Doing Well Is Doing Good
“Doing well is the result of doing good. That’s what capitalism is all about.”
– Ralph Waldo Emerson
There is little doubt Emerson’s statement is being challenged. A recent Axios poll found four in 10 Americans would prefer to live in a socialist country over a capitalist one.
Emerson probably would not mind this challenge. Like the free flow of goods, capitalism embraces the free flow of opinion.
It will not surprise MSCI members that I side with Emerson. While acknowledging (and abhorring) capitalism’s excesses, I am an unabashed proponent. Many of MSCI’s member companies started out as family-owned operations. Many still are. There are few other places in the world where a mother or father, from any station in society, can build in this way.
A recent Wall Street Journal insert examining “the transformational story of American capitalism” and its effects on the world since The Journal was first published in 1889 also demonstrates why I side with Emerson.
In 14 pages of headlines, capitalism’s drawbacks are evident, but so is its “good.” For consumers the benefits are substantial. The development of technicolor film in 1935, “bus-like air carriers” that enabled longer travel in 1947, the home computer and the iPhone in 2007 are a few.
A headline that ran two days after Pearl Harbor in December 1941 explained industry’s ability to meet global threats. World War II would “channel the production of American factories, mines, farms and forests,” the article said.
The Journal‘s insert also heralded record automaker profits in 1956 that resulted in higher employment. A single car company added 47,000 new jobs in 1955 alone. Another story noted development of restaurant franchises enabled more than 20,000 Americans to start their own businesses in a single year, 1960.
Another headline, this one from November 1972, marked the moment the Dow Jones Industrial Average topped 1,000 for the first time. Two years later – and something not mentioned by The Journal – Congress made changes to the tax code allowing Americans to take advantage of a new product called the Individual Retirement Account (IRA). Another savings device, the 401k, came four years later and, today, nearly one-third of U.S. households have an IRA and more than 55 million Americans have 401ks that allow them to benefit a stock market now bouncing around record highs.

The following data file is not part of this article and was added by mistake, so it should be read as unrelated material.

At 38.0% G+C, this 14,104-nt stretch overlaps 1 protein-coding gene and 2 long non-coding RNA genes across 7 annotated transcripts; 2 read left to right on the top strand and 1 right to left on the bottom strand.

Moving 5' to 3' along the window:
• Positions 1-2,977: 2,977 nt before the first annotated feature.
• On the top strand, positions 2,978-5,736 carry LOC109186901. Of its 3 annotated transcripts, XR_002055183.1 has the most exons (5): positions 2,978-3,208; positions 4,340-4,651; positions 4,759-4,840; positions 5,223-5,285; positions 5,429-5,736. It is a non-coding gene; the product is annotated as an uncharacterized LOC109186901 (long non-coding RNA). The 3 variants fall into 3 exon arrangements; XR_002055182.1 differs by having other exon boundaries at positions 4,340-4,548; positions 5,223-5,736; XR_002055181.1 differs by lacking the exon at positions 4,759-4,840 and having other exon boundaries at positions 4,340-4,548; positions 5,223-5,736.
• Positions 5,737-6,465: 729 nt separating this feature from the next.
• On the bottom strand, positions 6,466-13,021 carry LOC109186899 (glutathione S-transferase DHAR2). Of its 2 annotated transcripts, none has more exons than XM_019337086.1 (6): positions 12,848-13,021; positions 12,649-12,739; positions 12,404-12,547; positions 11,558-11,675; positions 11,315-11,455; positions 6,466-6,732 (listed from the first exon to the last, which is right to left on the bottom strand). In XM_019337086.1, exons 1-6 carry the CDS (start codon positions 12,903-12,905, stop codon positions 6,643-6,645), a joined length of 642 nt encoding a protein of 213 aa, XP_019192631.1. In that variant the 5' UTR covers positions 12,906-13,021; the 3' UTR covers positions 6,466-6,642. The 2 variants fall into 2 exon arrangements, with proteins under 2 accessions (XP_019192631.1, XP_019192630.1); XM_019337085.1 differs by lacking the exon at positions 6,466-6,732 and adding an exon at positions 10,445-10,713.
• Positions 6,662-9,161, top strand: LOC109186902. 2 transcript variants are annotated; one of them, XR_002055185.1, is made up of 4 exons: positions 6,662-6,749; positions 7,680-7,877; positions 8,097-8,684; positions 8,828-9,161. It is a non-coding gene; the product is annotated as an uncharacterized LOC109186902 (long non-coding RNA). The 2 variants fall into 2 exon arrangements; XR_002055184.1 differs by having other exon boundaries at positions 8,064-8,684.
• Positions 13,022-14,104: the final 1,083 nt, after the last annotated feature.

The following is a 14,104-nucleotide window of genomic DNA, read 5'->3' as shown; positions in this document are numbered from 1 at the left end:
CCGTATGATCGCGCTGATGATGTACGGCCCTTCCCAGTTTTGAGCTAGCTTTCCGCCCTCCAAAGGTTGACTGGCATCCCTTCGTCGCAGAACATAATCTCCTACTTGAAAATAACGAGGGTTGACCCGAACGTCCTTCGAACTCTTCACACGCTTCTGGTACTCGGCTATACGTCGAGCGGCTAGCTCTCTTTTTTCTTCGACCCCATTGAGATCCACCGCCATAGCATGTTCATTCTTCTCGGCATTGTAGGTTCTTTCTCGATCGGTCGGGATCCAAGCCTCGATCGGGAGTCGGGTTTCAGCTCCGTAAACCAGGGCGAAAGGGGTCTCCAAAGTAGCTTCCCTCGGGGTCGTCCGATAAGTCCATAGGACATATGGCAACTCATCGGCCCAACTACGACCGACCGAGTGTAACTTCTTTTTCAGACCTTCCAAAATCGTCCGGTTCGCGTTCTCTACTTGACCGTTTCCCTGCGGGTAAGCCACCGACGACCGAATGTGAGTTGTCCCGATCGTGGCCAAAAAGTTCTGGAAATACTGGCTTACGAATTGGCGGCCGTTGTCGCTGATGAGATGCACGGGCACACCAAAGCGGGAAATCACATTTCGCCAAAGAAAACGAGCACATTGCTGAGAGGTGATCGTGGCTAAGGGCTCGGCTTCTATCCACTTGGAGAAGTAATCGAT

The Journal could not hail every innovation, of course. There is no headline noting almost 50,000 Americans now earn their living by developing smartphone applications, for example, or that, in just the last 30 years, we have cut in half the number of people worldwide living on less than $2 a day. The headlines did not mention invention of the dishwasher, refrigerator or air conditioner – even though each one improved quality of life.
The Journal also did not mention life expectancy, but The New York Times did so back in 2006. Richard Suzman from the National Institute on Aging told The Times, “Life expectancy increased only very slowly for two millennia, and then almost doubled since 1800.” The reason for that rapid increase, ThinkAdvisor explains, is development of antibiotics and immunizations and other new health care services. Capitalism allows for innovation. In particular, U.S. capitalism does. Between 2001 and 2010, more than 57 percent of the new drugs produced worldwide took shape in U.S. laboratories.
The Journal headlines also did not mention business philanthropy from both private and public companies. According to The Giving Institute, U.S. corporations made more than $20 billion in direct donations in 2018, a nearly six percent increase from the year before. Ernst & Young has said philanthropy contributes to the staying power of family-owned businesses. According to a survey conducted with Kennesaw State University, worldwide 81 percent of large family businesses practice philanthropy.
I am also enormously proud that, over the last decade, MSCI chapters have given 3,300 scholarships worth more than $7 million to the children of metals industry workers. We are part of a strong tradition of giving.
Restoring faith in capitalism will require more than dollars. This article offers advice for how business leaders can illustrate the benefits of free markets. My favorite piece is that we should become “economic mentors.” In our interactions with our daughters and sons or nieces and nephews, interns, employees, the media and lawmakers, we should look for “teaching moments” that bring capitalism’s “good” to life.
For those who think the Axios poll indicates this cause is lost, I offer another survey. According to an even more recent Pew Research Center poll, 65 percent of Americans have a positive view of capitalism. Far fewer hold a positive view of socialism.
We should have a debate about how to address capitalism’s excesses, but before we do, we should acknowledge the good it has wrought. This advice is not really different than what now-presidential candidate Bernie Sanders offered in 2009. In a surprising TV interview, Sen. Sanders argued capitalism should not be unfettered, but he also acknowledged, “Capitalism does a number of things very well: it helps create an entrepreneurial spirit, it gets people motivated to come up with new ideas..” He said that’s “a good thing.”
Indeed it is.